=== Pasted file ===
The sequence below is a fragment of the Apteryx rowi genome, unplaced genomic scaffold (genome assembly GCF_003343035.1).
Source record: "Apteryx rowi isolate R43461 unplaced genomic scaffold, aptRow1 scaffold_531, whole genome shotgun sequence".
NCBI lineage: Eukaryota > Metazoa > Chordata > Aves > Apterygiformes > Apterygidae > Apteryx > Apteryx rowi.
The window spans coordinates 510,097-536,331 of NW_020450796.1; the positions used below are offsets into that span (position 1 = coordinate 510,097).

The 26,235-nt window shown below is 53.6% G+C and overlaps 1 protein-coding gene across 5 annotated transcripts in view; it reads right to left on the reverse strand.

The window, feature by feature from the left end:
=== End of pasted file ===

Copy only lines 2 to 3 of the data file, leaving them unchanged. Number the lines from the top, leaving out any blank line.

Source record: "Apteryx rowi isolate R43461 unplaced genomic scaffold, aptRow1 scaffold_531, whole genome shotgun sequence".
NCBI lineage: Eukaryota > Metazoa > Chordata > Aves > Apterygiformes > Apterygidae > Apteryx > Apteryx rowi.